It is a fact that more wars have been won with clever propaganda than with blunt force bullets. Destroying a man’s will to fight is not only more humane, but a heck of a lot more effective than mobilizing the men and machinery to try and kill him. Disinformation and deception (fake codes, tactical feints) also play a major military role, confusing an enemy into allocating resources where they are wasted, rather than where they are needed.
I’ve always believed that this same tactical effectiveness can hold true in business. Don’t get me wrong - I’m not advocating outright lying. But conversely, I also don’t advocate that you have to provide complete answers to every question that is posed to you.
Put simply, it is your competitor’s obligation to figure out what you are doing, not yours. Believable disinformation and logical deception will go a long way in providing you with a leg up.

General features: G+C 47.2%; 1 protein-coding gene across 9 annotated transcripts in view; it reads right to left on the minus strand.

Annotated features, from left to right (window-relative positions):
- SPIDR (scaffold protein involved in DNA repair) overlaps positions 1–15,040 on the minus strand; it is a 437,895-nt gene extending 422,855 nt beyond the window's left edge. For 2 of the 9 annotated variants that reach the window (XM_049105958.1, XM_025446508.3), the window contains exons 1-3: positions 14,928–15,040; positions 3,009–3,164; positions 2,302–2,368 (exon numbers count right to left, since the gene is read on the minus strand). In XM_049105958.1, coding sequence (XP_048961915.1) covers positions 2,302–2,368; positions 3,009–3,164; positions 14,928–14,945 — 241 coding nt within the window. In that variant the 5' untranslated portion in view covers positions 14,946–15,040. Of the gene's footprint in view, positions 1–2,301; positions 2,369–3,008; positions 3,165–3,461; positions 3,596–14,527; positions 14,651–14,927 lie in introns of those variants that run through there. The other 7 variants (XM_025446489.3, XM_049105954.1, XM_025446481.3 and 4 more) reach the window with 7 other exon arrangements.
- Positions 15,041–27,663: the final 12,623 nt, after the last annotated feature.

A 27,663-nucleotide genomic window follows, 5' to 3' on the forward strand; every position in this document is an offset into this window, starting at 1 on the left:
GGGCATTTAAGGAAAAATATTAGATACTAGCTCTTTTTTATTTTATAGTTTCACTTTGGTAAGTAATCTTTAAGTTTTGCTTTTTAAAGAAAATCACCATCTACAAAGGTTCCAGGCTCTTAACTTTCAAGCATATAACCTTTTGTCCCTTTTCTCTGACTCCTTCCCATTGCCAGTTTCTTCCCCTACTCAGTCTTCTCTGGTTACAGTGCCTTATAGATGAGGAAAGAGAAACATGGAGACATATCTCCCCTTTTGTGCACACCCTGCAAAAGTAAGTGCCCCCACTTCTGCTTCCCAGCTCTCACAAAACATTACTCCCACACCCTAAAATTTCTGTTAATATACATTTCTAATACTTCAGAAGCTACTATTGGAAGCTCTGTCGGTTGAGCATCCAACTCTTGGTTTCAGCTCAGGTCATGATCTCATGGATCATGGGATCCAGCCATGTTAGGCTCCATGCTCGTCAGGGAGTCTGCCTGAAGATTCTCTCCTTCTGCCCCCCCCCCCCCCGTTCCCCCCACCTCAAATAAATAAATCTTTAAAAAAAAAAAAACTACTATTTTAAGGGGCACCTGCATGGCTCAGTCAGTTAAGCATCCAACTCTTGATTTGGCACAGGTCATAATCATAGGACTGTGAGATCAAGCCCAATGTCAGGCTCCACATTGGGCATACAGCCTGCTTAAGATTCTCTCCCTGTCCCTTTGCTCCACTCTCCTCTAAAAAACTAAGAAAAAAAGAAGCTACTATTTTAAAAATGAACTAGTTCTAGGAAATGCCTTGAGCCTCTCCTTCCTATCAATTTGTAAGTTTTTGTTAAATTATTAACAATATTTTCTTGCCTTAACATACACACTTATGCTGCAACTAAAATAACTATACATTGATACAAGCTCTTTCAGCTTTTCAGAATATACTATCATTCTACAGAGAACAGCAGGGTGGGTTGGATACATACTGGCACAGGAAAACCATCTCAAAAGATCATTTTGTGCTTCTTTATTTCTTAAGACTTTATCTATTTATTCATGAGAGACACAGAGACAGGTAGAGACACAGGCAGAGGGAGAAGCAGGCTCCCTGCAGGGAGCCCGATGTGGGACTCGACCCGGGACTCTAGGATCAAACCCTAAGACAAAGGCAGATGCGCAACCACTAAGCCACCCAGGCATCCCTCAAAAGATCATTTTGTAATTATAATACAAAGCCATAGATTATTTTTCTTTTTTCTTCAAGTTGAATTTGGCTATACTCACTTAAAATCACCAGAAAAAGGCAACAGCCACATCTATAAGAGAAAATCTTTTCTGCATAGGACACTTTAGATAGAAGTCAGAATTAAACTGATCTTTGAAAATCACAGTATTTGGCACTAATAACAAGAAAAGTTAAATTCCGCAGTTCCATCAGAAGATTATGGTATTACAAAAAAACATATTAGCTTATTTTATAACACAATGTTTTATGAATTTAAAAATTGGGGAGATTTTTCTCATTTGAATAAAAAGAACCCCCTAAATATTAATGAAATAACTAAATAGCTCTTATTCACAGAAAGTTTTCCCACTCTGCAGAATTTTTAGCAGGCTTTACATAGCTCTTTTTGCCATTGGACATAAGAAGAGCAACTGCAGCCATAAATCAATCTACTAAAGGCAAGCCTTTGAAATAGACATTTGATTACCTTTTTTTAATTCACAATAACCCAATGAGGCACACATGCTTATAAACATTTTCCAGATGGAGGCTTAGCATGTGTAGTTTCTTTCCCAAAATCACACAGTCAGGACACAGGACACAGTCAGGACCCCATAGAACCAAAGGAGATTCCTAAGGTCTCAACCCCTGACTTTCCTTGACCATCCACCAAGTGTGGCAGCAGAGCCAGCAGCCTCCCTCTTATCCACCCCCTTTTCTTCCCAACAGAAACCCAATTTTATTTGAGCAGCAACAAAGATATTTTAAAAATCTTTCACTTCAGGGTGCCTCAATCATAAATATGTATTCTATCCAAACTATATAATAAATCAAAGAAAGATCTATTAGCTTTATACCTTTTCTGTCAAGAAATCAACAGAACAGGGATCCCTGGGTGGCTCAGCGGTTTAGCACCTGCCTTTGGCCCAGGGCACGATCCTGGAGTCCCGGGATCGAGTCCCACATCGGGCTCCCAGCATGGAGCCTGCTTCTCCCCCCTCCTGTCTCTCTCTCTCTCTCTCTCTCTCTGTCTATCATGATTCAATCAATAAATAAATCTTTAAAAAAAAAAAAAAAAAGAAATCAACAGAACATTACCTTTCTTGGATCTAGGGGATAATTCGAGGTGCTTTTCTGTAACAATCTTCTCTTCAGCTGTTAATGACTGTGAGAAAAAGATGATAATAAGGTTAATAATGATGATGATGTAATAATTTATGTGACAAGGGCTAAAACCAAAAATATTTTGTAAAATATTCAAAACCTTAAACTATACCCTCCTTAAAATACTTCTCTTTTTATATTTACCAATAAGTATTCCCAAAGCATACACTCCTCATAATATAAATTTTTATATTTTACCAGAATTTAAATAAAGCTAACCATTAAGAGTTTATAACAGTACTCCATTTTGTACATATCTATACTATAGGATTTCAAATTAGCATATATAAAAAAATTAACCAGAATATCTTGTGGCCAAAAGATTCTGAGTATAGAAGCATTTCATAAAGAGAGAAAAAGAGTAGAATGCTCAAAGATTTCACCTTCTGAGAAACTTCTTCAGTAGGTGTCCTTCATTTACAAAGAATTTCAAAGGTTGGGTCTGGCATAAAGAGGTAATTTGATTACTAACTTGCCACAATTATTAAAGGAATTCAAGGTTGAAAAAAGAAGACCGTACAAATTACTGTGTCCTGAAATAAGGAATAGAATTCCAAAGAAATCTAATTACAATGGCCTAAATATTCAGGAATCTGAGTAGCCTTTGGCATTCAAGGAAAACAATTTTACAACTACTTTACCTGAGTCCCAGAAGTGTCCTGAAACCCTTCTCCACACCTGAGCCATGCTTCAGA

For example, you might choose to make a small external PR event about a huge internal accomplishment. You may hint to the industry that you are exploring markets that you have absolutely no intention of entering. Or let it slip that supply issues are forcing you to raise prices, when you are (in reality) ready to lower them.
The basic message is that if your competitors are stupid enough to believe everything they hear, let them! Omit, spin, and embellish whenever you can. If you’re smart about it, you’ll keep your competitors off-balance and vulnerable. If you’re outright lucky, you’ll instill fear and uncertainty, and weaken their ability to be a competitive threat.
TORPEDOES IN THE WATER
How many “hits” can your company take?
PROPAGANDA, DISINFORMATION, DECEPTION (Use ‘em!)
Your competitors will believe most of what they hear
You have enough to worry about – don’t shoot yourself in the foot
DISRUPT THE ENEMY’S SUPPLY LINES
Cut off the “fuel” that feeds your competitor’s business